To The Bone: Why Is Your Dental Implant Shifting?

Natural teeth extend outwards from their dental sockets. They're not actually directly connected to the underlying jawbone, and this connection is via your periodontal ligaments—which are incredibly sturdy while also being partially elasticated. This permits them a small amount of flexibility, allowing teeth to be repositioned during orthodontic treatment. Dental implants, on the other hand, are connected (fused) directly to the jawbone, and should be completely immobilized. This is why a shifting dental implant is a matter that requires urgent investigation.

What a Shifting Implant Feels Like

What are some of the signs of a shifting dental implant? Any physical changes to the implant's position will be subtle, and can be difficult to spot. It's more likely that the prosthetic tooth attached to the implant will feel slightly loose, much like when a baby tooth is about to detach. However, the problem isn't limited to the prosthetic tooth, and extends down through the implant (which is serving as an artificial tooth root), to the bone. This shifting will result in some discomfort, especially when applying any bite pressure to the prosthetic tooth. There can also be a general sense of feeling unwell (fever, fatigue)—particularly when the issue is caused by an infection.

Why an Implant Can Shift

There are two main reasons why a dental implant may begin to shift. These are:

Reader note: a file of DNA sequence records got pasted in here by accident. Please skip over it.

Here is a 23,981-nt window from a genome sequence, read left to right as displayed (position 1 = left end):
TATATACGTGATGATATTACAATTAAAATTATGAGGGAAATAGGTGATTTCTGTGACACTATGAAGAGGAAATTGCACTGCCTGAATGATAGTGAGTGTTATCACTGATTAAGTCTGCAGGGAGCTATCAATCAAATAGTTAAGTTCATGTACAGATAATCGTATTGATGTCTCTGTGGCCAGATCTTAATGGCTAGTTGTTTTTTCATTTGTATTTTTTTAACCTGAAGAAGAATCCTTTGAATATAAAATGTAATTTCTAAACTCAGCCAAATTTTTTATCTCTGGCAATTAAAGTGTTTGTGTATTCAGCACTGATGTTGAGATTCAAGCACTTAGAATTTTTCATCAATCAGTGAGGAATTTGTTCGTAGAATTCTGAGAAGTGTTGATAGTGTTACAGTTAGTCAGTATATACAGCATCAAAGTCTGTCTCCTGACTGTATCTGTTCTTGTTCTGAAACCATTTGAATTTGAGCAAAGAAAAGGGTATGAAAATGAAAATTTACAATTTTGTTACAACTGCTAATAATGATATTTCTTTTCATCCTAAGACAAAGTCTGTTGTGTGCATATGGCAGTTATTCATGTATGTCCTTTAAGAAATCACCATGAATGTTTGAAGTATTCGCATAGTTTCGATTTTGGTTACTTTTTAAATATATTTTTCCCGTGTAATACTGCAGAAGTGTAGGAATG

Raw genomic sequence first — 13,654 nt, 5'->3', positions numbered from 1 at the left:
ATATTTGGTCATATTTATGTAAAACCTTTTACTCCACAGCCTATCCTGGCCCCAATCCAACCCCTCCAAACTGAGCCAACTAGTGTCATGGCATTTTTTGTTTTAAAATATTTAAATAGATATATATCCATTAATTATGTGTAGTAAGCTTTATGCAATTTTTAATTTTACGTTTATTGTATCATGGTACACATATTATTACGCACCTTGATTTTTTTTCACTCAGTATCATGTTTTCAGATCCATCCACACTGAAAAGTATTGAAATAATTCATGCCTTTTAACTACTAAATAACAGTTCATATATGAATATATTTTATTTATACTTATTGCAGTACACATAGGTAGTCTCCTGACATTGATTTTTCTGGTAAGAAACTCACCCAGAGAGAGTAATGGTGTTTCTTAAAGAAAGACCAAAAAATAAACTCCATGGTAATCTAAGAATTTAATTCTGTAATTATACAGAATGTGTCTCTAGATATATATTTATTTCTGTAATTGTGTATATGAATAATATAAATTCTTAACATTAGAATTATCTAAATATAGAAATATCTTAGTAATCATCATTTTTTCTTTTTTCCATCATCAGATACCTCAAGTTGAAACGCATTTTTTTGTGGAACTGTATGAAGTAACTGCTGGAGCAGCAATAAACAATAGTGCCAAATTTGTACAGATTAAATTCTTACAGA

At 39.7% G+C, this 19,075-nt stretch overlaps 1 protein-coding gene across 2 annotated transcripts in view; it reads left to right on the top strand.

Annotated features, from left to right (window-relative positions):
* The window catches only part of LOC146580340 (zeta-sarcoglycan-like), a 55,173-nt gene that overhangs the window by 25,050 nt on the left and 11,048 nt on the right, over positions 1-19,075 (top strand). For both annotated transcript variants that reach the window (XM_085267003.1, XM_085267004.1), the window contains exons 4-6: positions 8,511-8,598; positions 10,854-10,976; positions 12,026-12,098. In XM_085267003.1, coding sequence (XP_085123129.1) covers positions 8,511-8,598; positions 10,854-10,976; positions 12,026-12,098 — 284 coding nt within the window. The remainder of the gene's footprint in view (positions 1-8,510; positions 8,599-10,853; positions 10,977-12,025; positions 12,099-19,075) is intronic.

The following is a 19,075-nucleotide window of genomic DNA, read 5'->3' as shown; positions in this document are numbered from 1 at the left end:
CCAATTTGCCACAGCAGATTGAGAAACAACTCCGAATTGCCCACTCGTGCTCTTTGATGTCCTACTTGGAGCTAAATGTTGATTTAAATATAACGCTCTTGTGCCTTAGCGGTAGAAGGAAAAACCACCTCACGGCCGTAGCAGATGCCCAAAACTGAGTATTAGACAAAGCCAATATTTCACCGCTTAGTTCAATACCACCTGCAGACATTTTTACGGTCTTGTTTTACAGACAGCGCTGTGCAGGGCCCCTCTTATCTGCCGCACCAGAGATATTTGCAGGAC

• An infection (peri-implantitis) has begun to affect the implant's connection to the bone, destabilizing the implant in the process.
  • There was inadequate bone mass to support the implant, so the connection between the implant and bone has weakened (or failed completely). Your jaw directly beneath the empty socket redirects nutrients when a tooth is missing, and the bone then loses some density.

Please note that neither of these scenarios are self-correcting. Your jawbone will not restabilize the implant, and the shifting implant will inevitably become worse. You must see your dentist as soon as you can. 

How Your Dentist Will Help

What will your dentist be able to do? Regretfully, your implant may need to be removed. Should an infection be the cause, you may be asked about your postoperative habits, as inadequate oral hygiene and certain behaviors (such as smoking) may have led to your infection. Antibiotics might be necessary before the implant can be replaced (along with strict aftercare instructions which must be followed to the letter to prevent a repeat of the issue). It's undoubtedly disappointing when inadequate bone mass was the culprit. Although bone density will be measured before implant placement, practice can be different to theory. Although it was thought that you had ample bone mass, this turned out to be overly optimistic. You may need to undergo a small procedure known as bone grafting to add density to the bone. After healing from this procedure, the implant can be replaced.

A shifting implant will eventually fail, and this failure may turn out to be quite uncomfortable if treatment is not sought quickly. So if you suspect that your dental implant has started to shift, contact your dentist.